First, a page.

Orphan: First Kill Reviews Are In, See What Critics Are Saying About The Horror Prequel

Isabelle Fuhrman in Orphan: First Kill.
(Image credit: Paramount)

It’s been 13 years since Isabelle Fuhrman first sent audiences spinning with that wild twist in Orphan, so it’s no wonder we were all surprised to hear that the actress would be reprising the role in the prequel, Orphan: First Kill. Curiosity over how they’re going to pull that off, on top of Orphan: First Kill’s fiery first trailer, has really built up some excitement for this follow-up to the cult classic 2009 movie. And if more information is what you need, we are here to provide, as critics have screened the movie and their reviews are in.

Orphan: First Kill takes place before the events of the original movie, obviously, after Esther (Isabelle Fuhrman) breaks out of an Estonian asylum, steals the identity of a young girl, and is adopted by Tricia (Julia Stiles) and Allen (Rossif Sutherland). It’s safe to say they have no idea what they’re in for, but let’s let the critics tell us what we the viewers can expect, starting with the CinemaBlend review of Orphan: First Kill. Eric Eisenberg rates the film 2.5 stars out of 5, saying the prequel takes too long to get past repetition of the first movie, but still delivers another huge twist. He says: 

The weaknesses in the first two acts of Orphan: First Kill are particularly unfortunate because this is a rare horror movie that ends far better than it begins, and the beginning really takes a lot of wind out of its sails. The third act revelation isn’t as big as ‘that nine-year-old you adopted is actually a 33-year-old homicidal psychotic,’ but it’s also not a development that you see coming… and that’s all I’ll say about it in this spoiler-free venue. It’s the kind of twist that under other circumstances might make you want to rewatch the whole movie in search of clues that you may have missed the first time around, but in this case your time is probably better spent watching something else.

Lena Wilson of The Wrap enjoys the way this prequel leans into the campy aspect of the original’s tone. It’s impossible to take such an absurd story seriously, and Orphan: First Kill plays that perfectly. This one is begging to be viewed in a rowdy theater or with a group at a sleepover, the critic says:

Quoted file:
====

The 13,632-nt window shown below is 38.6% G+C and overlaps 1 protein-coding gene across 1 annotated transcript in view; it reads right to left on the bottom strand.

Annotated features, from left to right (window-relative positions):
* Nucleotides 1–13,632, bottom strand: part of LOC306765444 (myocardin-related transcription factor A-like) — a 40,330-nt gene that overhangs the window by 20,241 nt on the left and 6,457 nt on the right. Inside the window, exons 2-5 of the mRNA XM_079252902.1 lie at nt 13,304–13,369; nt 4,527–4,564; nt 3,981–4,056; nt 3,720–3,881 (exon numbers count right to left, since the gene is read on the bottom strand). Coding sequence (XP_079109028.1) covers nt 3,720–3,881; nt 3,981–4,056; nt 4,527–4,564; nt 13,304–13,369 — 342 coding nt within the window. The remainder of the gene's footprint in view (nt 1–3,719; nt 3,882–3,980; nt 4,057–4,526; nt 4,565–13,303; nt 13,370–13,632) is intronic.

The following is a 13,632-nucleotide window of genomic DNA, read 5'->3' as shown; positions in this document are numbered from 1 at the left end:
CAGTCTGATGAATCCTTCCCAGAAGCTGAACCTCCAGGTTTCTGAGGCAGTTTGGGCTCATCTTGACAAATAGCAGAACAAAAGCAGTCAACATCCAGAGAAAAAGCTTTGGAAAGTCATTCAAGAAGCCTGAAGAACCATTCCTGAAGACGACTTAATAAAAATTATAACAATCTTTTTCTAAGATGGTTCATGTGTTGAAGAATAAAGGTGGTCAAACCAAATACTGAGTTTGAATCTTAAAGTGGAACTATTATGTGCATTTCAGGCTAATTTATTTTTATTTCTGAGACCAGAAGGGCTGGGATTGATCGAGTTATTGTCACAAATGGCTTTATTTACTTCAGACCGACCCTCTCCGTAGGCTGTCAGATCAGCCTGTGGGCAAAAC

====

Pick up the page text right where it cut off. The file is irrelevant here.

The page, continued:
To explain the delights of Orphan: First Kill in full would require spoilers, but know that those delights are many, at least if you’ve got the requisite sick sense of humor. This film is hardly scary — you can see every kill coming from a mile away — but it is still unquestionably horror. This transgressive, ghoulish stuff is what makes the genre fantastic, and First Kill gives its protagonist a final chapter that fits her freakishness.

Vanessa Maki of The Mary Sue agrees with the above assessment, calling Orphan: First Kill a “campy, bloody delight.” While viewers may wonder if knowing the original movie’s twist ending will ruin the fun, this critic says not to worry, because it finds ways to keep the story fresh: 

That may seem similar to the first film’s plot, but without spoiling too much about the twist, I’ll say that Orphan: First Kill does a great job finding fresh horror and new ground to tread in Esther’s story. I wasn’t sure, at all, how the events would play out in the end, which is always a mark of a good horror romp.

Jared Mobarak of The Film Stage, however, gives the film a dismal D+, and while acknowledging the efforts of the director for the hoops he jumped through to make Isabelle Fuhrman still look like a child, the effort was distracting in this “inconsequential, wonky” prequel. From the review:

Give director William Brent Bell some credit: he does his best to make it appear Fuhrman is a child opposite her castmates, no matter the circumstances. Even so, Orphan: First Kill is hardly an attractive film in turn. The number of cuts needed to keep scale and propulsion in-tandem while ensuring we see Esther’s face as often as possible creates a lot of wonky action. Add that most of film seems vignetted with fog and the production value plummets to soap-opera quality.

Matt Donato of IGN rates the movie a “Good” 7 out of 10, saying the prequel justifies its existence by defying the expectations of what rules prequels must follow. The critic says:

Once Orphan: First Kill gets going, its domestic wildness and brash nastiness are an intoxicating scent. Bell honors the anarchy that Orphan's story stands for and does so to his own maniac's rhythm. It’s rarely the prequel anyone could presume, and that's precisely why it'll win over Orphan fans who might have once scoffed at the very idea — let 'em laugh, then prove 'em wrong. Orphan: First Kill is one hell of a startling and uncontainable experience.

If you’ve got the urge to dive into a new Orphan story 13 years later, you can do so starting on Friday, August 19. Orphan: First Kill is being simultaneously released in select theaters, on VOD and streaming to Paramount+ subscribers. Also be sure to check out our 2022 Movie Release Schedule to see what other films are coming to theaters soon.

Heidi Venable
Content Producer

Heidi Venable is a Content Producer for CinemaBlend, a mom of two and a hard-core '90s kid. She started freelancing for CinemaBlend in 2020 and officially came on board in 2021. Her job entails writing news stories and TV reactions from some of her favorite prime-time shows like Grey's Anatomy and The Bachelor. She graduated from Louisiana Tech University with a degree in Journalism and worked in the newspaper industry for almost two decades in multiple roles including Sports Editor, Page Designer and Online Editor. Unprovoked, will quote Friends in any situation. Thrives on New Orleans Saints football, The West Wing and taco trucks.